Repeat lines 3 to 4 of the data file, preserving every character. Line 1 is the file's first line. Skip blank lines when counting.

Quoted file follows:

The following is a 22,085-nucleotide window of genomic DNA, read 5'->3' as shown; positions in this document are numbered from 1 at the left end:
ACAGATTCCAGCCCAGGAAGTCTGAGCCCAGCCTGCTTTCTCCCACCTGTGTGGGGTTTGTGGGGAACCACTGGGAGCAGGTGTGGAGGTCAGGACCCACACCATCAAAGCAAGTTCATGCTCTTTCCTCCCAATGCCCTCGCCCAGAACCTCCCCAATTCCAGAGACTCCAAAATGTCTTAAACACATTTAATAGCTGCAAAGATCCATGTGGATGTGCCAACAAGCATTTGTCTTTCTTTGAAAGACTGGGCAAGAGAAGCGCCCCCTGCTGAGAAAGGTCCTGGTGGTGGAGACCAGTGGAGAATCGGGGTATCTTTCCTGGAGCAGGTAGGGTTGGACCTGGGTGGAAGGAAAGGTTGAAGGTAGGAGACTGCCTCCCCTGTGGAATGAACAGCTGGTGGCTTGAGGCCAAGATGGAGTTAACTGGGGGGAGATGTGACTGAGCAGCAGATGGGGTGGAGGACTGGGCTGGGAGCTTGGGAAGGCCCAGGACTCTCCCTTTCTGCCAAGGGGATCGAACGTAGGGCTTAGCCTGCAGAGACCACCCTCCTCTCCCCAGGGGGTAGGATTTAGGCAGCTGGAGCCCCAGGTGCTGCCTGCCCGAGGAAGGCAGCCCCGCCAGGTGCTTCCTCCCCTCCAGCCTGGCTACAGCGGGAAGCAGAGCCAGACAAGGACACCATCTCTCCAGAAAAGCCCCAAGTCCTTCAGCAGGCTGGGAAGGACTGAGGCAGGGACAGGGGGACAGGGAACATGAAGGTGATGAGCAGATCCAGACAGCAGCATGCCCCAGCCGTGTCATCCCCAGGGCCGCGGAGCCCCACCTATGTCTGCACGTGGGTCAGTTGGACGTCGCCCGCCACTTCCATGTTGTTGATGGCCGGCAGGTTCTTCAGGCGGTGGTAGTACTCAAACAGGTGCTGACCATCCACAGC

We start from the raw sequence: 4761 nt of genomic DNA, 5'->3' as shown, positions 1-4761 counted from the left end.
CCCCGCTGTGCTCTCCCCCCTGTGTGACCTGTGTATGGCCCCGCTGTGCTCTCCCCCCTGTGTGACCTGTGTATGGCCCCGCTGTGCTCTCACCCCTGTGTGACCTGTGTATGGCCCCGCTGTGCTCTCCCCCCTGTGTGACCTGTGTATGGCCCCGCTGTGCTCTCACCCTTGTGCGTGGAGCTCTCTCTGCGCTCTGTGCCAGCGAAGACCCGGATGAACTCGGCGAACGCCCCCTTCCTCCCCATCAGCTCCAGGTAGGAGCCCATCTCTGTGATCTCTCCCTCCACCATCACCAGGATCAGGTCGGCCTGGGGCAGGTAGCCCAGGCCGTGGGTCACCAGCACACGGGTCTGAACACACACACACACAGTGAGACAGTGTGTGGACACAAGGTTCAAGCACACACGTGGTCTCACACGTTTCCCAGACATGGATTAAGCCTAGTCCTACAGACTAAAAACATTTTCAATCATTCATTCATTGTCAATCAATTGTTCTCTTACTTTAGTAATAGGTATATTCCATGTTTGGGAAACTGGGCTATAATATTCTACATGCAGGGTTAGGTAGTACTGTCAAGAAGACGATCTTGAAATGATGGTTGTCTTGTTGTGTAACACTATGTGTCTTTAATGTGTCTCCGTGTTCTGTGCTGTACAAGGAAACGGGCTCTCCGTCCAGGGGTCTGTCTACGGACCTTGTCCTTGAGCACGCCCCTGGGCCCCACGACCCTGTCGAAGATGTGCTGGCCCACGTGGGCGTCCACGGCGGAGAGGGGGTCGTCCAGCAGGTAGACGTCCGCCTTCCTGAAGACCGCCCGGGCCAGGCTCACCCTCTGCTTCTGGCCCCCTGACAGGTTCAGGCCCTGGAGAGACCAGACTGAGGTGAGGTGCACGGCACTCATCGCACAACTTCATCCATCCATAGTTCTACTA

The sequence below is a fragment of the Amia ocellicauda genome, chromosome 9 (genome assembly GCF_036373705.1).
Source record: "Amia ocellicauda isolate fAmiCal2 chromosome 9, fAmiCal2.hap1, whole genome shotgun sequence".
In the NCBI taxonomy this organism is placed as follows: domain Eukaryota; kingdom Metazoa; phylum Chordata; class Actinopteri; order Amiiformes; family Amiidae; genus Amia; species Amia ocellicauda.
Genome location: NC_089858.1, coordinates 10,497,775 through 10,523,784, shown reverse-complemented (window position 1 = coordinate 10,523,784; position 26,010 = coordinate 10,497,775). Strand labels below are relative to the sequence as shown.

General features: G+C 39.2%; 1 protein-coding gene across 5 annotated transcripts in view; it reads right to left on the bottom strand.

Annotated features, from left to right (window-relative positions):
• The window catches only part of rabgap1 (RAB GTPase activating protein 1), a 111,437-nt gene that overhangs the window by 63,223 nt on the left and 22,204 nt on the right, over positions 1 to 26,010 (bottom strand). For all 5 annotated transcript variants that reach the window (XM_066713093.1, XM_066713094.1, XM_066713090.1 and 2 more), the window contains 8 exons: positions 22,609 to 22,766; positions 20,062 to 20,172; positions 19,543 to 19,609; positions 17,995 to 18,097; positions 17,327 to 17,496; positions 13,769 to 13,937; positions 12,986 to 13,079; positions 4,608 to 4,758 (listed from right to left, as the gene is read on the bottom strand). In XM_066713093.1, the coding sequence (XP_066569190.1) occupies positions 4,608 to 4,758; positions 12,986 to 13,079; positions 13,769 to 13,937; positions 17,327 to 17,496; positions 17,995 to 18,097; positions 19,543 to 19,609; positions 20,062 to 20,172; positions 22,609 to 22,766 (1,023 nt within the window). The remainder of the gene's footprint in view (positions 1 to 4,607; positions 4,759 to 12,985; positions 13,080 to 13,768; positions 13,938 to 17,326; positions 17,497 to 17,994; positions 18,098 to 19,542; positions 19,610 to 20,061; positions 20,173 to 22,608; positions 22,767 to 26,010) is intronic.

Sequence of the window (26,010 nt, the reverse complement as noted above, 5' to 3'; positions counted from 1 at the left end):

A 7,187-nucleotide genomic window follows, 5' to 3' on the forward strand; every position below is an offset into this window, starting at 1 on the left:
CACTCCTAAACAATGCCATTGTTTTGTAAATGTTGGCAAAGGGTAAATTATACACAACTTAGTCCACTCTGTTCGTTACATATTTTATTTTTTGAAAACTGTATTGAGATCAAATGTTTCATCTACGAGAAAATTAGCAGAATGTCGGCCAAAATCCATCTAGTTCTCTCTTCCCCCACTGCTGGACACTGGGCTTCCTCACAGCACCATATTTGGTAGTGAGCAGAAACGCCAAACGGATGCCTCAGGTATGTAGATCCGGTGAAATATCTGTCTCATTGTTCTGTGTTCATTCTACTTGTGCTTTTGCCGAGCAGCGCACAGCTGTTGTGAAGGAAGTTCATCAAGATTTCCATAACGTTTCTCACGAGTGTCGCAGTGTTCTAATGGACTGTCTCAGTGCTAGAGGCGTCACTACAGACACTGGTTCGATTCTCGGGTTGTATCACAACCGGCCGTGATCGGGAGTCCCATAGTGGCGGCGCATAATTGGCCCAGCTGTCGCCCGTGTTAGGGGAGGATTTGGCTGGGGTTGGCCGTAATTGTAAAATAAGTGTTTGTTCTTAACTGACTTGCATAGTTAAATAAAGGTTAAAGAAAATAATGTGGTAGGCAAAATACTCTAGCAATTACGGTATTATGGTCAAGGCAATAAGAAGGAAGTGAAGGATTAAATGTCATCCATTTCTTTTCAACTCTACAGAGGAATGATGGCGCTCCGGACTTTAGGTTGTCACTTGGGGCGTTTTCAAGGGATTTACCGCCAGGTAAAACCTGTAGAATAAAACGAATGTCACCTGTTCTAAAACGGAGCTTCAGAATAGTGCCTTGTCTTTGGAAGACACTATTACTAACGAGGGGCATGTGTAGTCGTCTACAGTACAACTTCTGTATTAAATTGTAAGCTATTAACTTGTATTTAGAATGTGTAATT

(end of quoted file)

We start from the raw sequence: 4761 nt of genomic DNA, 5'->3' as shown, positions 1-4761 counted from the left end.
CCCCGCTGTGCTCTCCCCCCTGTGTGACCTGTGTATGGCCCCGCTGTGCTCTCCCCCCTGTGTGACCTGTGTATGGCCCCGCTGTGCTCTCACCCCTGTGTGACCTGTGTATGGCCCCGCTGTGCTCTCCCCCCTGTGTGACCTGTGTATGGCCCCGCTGTGCTCTCACCCTTGTGCGTGGAGCTCTCTCTGCGCTCTGTGCCAGCGAAGACCCGGATGAACTCGGCGAACGCCCCCTTCCTCCCCATCAGCTCCAGGTAGGAGCCCATCTCTGTGATCTCTCCCTCCACCATCACCAGGATCAGGTCGGCCTGGGGCAGGTAGCCCAGGCCGTGGGTCACCAGCACACGGGTCTGAACACACACACACACAGTGAGACAGTGTGTGGACACAAGGTTCAAGCACACACGTGGTCTCACACGTTTCCCAGACATGGATTAAGCCTAGTCCTACAGACTAAAAACATTTTCAATCATTCATTCATTGTCAATCAATTGTTCTCTTACTTTAGTAATAGGTATATTCCATGTTTGGGAAACTGGGCTATAATATTCTACATGCAGGGTTAGGTAGTACTGTCAAGAAGACGATCTTGAAATGATGGTTGTCTTGTTGTGTAACACTATGTGTCTTTAATGTGTCTCCGTGTTCTGTGCTGTACAAGGAAACGGGCTCTCCGTCCAGGGGTCTGTCTACGGACCTTGTCCTTGAGCACGCCCCTGGGCCCCACGACCCTGTCGAAGATGTGCTGGCCCACGTGGGCGTCCACGGCGGAGAGGGGGTCGTCCAGCAGGTAGACGTCCGCCTTCCTGAAGACCGCCCGGGCCAGGCTCACCCTCTGCTTCTGGCCCCCTGACAGGTTCAGGCCCTGGAGAGACCAGACTGAGGTGAGGTGCACGGCACTCATCGCACAACTTCATCCATCCATAGTTCTACTA